1d    Drop producer‘s best sci-fi films back-to-back (7)
PIPETTE A slang verb meaning to beat (best) and two lots of a well-known sci-fi film, the first read normally and the second reversed, making them back-to-back

2d    Contents of yellower organic compound (5)
IMIDE The inside letters (contents) of a synonym for more cowardly (yellower)

3d    Think too much about delivering eggs purchase (9)
OVERPRIZE A homophone (delivering) of the biological term for eggs and an alternative spelling of a verb meaning to purchase or use mechanical power to force something open

4d    Poet and his sex-fuelled overdose (4)
OVID This Latin poet is obtained by inserting (fuelled) the numbers he’d use for six into an abbreviated overdose

5d    Hunter having long how-d’ye-do in Wells? (5,3)
HYENA DOG The initials of the writer Mr Wells into which is inserted a verb meaning to long and a difficulty (how-d’ye-do)

6d    Ex-CE guru (5)
RISHI The first name of a former Chancellor of the Exchequer (ex-CE) is also a Sanskrit word for a sage

7d    West African‘s takeaway battered eels (8)
TOGOLESE A (usually North American) name (2,2) for takeaway food and an anagram (bettered)of EELS

8d    Film director improves boxing movie’s trailer (6)
MENDES A synonym for improves ‘boxing’ the letter at the end (trailer) of moviE

14d    Population’s not up, up or up to you? (8)
OPTIONAL An anagram (up) of POpuLATION without (not) UP (I wonder if there should have been another ‘up’ to indicate that the letters UP are reversed in population?)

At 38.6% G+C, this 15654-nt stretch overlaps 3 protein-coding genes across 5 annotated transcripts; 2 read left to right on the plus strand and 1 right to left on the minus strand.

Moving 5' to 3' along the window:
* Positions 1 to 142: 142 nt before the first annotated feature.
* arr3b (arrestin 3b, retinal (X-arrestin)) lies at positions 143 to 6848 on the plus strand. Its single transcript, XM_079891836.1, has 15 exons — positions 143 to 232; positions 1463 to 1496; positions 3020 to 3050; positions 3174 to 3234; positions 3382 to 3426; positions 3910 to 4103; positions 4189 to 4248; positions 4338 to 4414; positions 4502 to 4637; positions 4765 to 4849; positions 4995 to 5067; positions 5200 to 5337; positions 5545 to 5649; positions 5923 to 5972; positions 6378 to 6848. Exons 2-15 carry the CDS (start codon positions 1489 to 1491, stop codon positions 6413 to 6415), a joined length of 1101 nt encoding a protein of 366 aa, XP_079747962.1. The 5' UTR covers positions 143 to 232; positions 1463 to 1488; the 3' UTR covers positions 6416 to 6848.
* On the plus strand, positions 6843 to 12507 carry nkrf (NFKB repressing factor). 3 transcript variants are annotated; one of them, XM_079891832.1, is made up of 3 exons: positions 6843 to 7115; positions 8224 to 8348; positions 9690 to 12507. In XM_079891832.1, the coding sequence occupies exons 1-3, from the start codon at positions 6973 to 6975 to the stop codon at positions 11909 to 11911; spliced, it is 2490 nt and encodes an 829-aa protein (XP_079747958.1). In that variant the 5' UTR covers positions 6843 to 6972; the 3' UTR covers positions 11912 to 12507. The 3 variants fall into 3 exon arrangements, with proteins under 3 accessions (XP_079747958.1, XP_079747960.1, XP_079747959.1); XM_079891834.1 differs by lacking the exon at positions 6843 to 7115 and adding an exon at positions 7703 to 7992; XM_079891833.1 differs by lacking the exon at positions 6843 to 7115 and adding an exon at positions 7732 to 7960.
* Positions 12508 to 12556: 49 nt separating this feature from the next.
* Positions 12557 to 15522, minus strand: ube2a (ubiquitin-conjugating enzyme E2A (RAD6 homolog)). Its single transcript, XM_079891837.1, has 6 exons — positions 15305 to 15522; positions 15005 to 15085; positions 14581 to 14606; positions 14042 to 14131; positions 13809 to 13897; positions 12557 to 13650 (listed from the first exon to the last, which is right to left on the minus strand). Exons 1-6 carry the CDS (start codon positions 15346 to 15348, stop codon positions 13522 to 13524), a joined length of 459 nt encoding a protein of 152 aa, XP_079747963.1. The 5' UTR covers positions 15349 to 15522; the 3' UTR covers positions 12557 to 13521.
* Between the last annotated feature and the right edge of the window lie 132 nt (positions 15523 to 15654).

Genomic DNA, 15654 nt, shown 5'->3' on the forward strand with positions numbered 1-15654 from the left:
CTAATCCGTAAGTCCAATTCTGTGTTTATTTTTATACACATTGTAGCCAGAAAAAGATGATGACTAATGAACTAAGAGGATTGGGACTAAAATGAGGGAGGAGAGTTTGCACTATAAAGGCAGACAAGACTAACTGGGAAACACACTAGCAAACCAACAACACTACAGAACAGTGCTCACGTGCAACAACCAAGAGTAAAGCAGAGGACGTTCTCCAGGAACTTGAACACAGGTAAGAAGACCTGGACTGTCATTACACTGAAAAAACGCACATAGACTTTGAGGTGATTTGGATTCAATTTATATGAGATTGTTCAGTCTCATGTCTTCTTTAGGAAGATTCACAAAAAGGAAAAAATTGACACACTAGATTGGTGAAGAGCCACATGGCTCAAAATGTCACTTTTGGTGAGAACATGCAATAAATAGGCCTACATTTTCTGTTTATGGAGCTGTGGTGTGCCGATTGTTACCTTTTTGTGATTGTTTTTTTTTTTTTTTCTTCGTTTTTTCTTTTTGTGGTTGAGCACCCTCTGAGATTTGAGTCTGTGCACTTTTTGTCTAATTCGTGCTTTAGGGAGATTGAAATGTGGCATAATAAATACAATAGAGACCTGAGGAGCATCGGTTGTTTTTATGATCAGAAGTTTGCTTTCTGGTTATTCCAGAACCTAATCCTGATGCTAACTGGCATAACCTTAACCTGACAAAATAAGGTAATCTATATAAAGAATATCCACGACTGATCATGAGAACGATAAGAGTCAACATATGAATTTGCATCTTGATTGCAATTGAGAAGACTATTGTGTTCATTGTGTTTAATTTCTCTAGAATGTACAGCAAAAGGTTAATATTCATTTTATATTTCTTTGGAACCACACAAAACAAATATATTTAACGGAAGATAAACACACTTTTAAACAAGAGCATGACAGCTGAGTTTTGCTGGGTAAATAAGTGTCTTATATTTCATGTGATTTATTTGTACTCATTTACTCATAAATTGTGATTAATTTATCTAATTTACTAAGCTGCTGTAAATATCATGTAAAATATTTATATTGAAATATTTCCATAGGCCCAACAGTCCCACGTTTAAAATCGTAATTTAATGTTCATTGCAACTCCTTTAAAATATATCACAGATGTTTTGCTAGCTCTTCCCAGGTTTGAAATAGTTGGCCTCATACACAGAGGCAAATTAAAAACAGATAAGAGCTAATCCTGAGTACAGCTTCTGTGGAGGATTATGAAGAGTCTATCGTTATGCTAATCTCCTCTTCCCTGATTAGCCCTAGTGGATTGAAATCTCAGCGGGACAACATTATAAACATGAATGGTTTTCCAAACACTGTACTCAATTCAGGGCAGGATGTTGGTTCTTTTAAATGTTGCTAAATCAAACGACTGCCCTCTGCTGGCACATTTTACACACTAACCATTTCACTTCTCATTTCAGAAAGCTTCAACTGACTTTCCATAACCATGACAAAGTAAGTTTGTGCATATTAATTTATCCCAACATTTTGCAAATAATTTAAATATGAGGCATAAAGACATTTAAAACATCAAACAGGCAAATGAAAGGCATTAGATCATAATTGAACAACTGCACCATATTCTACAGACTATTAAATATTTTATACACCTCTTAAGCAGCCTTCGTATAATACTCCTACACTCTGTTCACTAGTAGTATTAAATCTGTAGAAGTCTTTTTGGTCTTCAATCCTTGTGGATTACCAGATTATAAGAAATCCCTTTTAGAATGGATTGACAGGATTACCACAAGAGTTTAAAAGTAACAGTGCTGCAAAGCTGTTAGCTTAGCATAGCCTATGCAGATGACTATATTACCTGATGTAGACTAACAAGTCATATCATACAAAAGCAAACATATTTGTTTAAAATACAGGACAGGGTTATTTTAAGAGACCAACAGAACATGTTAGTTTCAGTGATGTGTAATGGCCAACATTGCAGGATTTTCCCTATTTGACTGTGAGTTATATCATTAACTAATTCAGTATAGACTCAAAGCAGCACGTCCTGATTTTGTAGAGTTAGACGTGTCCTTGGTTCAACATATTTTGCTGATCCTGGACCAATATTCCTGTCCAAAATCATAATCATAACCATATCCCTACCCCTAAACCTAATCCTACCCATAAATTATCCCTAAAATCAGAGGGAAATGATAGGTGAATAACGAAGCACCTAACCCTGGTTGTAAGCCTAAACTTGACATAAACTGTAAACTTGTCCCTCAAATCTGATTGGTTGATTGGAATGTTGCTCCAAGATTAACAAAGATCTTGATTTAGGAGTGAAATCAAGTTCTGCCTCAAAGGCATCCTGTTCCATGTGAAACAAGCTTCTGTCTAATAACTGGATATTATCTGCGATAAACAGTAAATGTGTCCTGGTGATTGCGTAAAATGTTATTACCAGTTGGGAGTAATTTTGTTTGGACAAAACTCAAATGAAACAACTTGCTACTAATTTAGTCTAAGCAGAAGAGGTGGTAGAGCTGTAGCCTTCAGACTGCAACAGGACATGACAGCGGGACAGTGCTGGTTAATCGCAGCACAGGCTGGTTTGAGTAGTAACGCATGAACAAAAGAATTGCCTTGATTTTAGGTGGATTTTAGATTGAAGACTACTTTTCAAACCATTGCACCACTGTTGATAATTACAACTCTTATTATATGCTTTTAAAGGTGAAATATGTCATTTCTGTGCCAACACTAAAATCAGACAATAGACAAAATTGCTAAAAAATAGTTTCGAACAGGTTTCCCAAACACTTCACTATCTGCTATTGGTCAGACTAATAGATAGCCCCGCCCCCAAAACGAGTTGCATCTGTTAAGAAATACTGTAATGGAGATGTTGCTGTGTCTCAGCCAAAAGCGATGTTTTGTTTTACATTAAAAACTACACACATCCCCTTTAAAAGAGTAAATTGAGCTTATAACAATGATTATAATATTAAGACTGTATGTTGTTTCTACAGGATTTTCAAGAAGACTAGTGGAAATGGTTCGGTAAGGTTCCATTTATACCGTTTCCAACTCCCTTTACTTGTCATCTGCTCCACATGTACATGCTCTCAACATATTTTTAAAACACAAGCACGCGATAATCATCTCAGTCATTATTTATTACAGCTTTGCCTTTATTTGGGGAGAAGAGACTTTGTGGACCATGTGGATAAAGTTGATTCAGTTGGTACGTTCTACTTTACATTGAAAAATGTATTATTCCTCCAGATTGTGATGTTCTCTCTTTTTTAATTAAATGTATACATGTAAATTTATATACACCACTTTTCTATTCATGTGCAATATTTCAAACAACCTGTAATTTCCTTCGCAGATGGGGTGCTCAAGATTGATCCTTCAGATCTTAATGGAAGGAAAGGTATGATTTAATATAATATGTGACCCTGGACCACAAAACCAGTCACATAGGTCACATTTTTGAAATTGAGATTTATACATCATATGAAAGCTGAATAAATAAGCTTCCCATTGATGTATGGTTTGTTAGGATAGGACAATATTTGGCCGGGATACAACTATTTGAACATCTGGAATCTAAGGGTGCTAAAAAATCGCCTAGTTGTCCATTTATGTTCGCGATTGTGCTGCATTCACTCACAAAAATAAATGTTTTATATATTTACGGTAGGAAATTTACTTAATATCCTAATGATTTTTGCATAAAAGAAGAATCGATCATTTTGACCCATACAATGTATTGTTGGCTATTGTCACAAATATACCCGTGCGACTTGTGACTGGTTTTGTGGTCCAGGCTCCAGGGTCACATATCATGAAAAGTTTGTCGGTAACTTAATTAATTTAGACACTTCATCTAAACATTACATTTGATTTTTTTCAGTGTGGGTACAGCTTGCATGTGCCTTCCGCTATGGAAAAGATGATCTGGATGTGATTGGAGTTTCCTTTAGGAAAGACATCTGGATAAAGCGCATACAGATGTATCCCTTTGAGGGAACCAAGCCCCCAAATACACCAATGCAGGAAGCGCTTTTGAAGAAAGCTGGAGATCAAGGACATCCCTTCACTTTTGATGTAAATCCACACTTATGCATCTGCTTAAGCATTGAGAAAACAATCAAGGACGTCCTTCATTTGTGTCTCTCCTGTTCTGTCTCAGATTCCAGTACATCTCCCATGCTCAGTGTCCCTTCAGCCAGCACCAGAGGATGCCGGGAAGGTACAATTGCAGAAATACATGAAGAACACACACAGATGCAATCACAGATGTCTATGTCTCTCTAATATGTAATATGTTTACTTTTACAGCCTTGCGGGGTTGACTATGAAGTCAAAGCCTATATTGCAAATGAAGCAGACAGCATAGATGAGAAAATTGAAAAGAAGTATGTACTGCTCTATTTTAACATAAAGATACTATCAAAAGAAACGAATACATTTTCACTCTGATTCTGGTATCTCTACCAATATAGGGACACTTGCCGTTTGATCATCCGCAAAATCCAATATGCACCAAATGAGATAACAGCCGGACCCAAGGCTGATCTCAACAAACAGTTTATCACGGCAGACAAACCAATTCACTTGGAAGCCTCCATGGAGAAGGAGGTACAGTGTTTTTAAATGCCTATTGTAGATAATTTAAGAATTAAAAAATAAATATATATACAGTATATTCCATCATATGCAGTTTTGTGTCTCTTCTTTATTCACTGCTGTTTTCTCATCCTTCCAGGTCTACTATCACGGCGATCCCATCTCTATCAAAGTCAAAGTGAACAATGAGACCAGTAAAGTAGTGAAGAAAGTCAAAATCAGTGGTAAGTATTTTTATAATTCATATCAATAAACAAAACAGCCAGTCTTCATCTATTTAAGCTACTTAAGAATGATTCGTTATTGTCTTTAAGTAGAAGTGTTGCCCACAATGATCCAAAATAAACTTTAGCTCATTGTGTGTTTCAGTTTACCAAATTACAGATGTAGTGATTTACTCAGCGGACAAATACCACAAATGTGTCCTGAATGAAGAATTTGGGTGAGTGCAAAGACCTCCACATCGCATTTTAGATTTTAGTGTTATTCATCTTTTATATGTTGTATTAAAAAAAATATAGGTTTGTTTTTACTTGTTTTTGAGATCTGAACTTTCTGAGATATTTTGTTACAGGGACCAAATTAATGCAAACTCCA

16d    Old Jordanian ate nuts with banana (9)
NABATAEAN A member of an ancient powerful Arab people who lived around Petra in Jordan. An anagram (nuts) of ATE with BANANA

17d    One of a host perhaps unfairly laid off day earlier (8)
DAFFODIL The abbreviation for Day placed before (earlier) the result of an anagram (unfairly) of LAID OFF

18d    After one, be blown away by Bergman when playing his signature feature? (6)
INGMAR The letter representing one and an anagram (when playing) of beRGMAN (the letters BE ‘blown away’ or removed)

20d    6 with Queen overruling a page (7)
SERVANT Another word for a 6d where the regnal cipher of our late Queen replaces (overruling) the first A

22d    Opportunity to fire new extra hand (5)
WIDOW An extra hand in some card games – ‘fire’ or remove the abbreviation for new from an opportunity

24d    Two gallons is drinking record for Swede’s Xmas booze (5)
GLOGG Two lots of the abbreviation for Gallon ‘drinking’ a record

25d    Steamship docks in port over here! (4)
PSST An abbreviated steamship inserted into (docks in) an abbreviation for port

18 comments on “Toughie 2982
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  1. I did about two thirds of this when I realised the enjoyment had become a chore. I therefore agree with CS that even though it was ***** for difficulty it was ** for enjoyment. With Elgar the difficulty is balanced by the lightbulb moments. Here it was “oh well”. Perhaps it’s me as it is raining yet again and the dog is giving me that look!
    Thanks to Artix and CS for filling in the ones I had given up on

  2. That was tough tough; if the internet is running slow for anyone today I can only apologise.

    1d and 28a were my favourites.

    Thanks to Artix and CS.

  3. A real Toughie – I loved it though it took me some considerable time enlivened by a number of penny-drop moments. Thanks to Artix and to CS.
    I was slightly surprised to find that five out of six consecutive clues amongst the downs were anagrams.
    The clues I liked best included 12a, 1d, 4d and 5d.

  4. A real mixture for me ; some excellent clues – 1d , 12a 27a – and some I thought quite poor – 5d ,11a, 21a , 23a – certainly too difficult to finish unaided.